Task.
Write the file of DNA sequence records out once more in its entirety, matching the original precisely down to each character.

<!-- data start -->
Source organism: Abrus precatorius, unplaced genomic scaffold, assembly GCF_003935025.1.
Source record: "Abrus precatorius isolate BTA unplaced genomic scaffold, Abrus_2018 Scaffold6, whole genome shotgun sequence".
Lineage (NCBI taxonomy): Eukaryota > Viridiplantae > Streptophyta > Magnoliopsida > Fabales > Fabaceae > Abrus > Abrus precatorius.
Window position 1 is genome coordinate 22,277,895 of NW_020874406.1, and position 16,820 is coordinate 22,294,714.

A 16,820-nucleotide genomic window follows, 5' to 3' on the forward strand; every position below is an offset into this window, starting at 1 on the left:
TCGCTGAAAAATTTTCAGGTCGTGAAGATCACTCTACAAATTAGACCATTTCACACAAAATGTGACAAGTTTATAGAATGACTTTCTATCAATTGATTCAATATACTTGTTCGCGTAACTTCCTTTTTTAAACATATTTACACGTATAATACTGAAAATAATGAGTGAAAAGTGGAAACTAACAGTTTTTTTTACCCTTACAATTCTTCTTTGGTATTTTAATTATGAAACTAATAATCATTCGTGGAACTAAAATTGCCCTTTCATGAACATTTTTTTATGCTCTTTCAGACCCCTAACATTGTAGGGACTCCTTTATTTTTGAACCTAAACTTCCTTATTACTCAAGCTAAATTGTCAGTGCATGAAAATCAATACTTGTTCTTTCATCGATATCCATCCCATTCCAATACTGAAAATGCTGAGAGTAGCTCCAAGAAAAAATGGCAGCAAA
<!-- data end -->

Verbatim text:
Source organism: Abrus precatorius, unplaced genomic scaffold, assembly GCF_003935025.1.
Source record: "Abrus precatorius isolate BTA unplaced genomic scaffold, Abrus_2018 Scaffold6, whole genome shotgun sequence".
Lineage (NCBI taxonomy): Eukaryota > Viridiplantae > Streptophyta > Magnoliopsida > Fabales > Fabaceae > Abrus > Abrus precatorius.
Window position 1 is genome coordinate 22,277,895 of NW_020874406.1, and position 16,820 is coordinate 22,294,714.

A 16,820-nucleotide genomic window follows, 5' to 3' on the forward strand; every position below is an offset into this window, starting at 1 on the left:
TCGCTGAAAAATTTTCAGGTCGTGAAGATCACTCTACAAATTAGACCATTTCACACAAAATGTGACAAGTTTATAGAATGACTTTCTATCAATTGATTCAATATACTTGTTCGCGTAACTTCCTTTTTTAAACATATTTACACGTATAATACTGAAAATAATGAGTGAAAAGTGGAAACTAACAGTTTTTTTTACCCTTACAATTCTTCTTTGGTATTTTAATTATGAAACTAATAATCATTCGTGGAACTAAAATTGCCCTTTCATGAACATTTTTTTATGCTCTTTCAGACCCCTAACATTGTAGGGACTCCTTTATTTTTGAACCTAAACTTCCTTATTACTCAAGCTAAATTGTCAGTGCATGAAAATCAATACTTGTTCTTTCATCGATATCCATCCCATTCCAATACTGAAAATGCTGAGAGTAGCTCCAAGAAAAAATGGCAGCAAA